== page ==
Brooke Magnanti's The Turning Tide (2016) is terrific - like the Scottish Elmore Leonard novel I never knew I wanted. There's sizeable cast of schemers and connivers - including MPs, gangsters, radio hosts and a frustrated housewife - all of whom, however dodgy, wind up getting you on side. They all have their own voice and motivation, and you wind up cheering for everyone. It is fun, funny and charming, with a tidy resolution that (hopefully) promises more of the same. A timely novel as well, set in the aftermath of the Scottish Referendum.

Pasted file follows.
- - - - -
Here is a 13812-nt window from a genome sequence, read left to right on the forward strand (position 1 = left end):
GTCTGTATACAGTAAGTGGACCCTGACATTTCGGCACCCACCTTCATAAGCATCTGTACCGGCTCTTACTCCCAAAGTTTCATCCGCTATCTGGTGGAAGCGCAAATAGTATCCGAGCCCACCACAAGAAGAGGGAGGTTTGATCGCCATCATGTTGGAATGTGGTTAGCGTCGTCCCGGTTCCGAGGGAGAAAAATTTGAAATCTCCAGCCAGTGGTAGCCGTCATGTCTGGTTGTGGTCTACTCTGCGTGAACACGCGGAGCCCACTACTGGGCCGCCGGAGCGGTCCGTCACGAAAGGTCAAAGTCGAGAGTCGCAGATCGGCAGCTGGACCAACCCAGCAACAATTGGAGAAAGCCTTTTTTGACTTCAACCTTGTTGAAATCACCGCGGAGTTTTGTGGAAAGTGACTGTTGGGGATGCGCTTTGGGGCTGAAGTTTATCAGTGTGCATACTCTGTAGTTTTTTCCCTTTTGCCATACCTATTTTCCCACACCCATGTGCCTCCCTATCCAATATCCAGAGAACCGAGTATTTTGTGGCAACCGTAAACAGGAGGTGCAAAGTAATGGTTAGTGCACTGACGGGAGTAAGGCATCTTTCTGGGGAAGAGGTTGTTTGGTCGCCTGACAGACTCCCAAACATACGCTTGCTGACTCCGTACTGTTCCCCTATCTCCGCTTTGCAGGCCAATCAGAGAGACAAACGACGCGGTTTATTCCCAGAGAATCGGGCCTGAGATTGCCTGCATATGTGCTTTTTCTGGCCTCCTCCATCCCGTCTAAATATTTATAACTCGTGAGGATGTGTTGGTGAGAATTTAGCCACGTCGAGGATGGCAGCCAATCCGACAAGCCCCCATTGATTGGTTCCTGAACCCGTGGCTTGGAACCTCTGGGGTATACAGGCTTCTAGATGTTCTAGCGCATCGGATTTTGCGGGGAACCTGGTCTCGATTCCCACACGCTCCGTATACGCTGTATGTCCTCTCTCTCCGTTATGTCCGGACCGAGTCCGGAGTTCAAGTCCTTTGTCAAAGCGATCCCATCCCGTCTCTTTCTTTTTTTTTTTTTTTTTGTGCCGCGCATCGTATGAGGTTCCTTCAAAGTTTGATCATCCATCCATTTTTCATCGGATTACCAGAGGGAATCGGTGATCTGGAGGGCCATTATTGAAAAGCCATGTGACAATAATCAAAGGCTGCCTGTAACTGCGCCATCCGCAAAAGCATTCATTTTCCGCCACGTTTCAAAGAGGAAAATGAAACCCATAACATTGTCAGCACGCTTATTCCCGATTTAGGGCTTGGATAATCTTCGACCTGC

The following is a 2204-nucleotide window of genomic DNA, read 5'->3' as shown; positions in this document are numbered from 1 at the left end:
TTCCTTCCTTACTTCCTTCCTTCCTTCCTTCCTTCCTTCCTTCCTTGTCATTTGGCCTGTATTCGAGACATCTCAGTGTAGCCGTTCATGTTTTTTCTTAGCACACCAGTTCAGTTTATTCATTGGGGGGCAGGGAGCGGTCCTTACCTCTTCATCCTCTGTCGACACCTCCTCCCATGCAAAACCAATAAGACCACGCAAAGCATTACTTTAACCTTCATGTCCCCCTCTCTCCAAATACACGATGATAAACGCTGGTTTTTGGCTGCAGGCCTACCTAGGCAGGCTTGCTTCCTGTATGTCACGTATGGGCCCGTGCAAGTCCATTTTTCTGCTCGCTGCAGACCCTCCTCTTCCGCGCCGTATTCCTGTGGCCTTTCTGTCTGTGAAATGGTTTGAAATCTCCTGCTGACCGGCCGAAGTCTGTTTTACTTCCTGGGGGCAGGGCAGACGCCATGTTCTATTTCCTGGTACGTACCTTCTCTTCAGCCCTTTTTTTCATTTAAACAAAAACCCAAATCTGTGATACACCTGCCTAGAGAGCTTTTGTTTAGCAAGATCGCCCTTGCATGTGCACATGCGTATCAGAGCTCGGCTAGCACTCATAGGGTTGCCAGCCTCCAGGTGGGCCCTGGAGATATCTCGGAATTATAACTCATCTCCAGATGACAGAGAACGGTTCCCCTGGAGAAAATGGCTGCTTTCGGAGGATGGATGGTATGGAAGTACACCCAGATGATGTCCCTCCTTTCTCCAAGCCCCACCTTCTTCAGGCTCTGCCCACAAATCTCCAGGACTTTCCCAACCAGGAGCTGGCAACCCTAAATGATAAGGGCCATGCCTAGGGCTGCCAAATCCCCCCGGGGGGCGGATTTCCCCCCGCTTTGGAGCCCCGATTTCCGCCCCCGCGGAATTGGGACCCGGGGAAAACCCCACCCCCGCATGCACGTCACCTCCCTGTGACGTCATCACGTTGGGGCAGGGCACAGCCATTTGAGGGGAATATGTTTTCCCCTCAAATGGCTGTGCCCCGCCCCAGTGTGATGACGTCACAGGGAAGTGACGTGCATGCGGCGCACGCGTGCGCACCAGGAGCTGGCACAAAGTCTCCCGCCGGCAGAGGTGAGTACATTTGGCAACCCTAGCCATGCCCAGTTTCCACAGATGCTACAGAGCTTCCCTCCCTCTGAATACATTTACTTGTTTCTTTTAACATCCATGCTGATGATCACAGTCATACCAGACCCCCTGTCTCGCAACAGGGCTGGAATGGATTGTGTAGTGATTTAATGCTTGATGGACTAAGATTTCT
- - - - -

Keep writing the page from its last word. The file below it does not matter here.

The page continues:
David Benioff's City of Thieves (2008) is good - possibly even great. Ostensibly the story of Benioff's own grandfather, Lev, it is set during the siege of Leningrad, and the Russian army is in dire straits. Lev is due to be executed for looting, but he and his cellmate (a charismatic deserter named Kolya) are given a chance to live - if they can find a dozen eggs for the NKVD colonel. What follows is a bleak comedy that combines the palpable frustration of Catch 22 with, curiously, the irrepressible romance of The Princess Bride. The latter is down to the glib Kolya, who despite starvation, imprisonment and the German invasion still refuses to take things seriously, and somehow manages to saunter his way through one of history's grimmest moments. It is a dark book, but not a gloomy one, and despite the horrors encountered by the protagonists, there's something beautiful in the way it captures friendship, love and, of course, hope.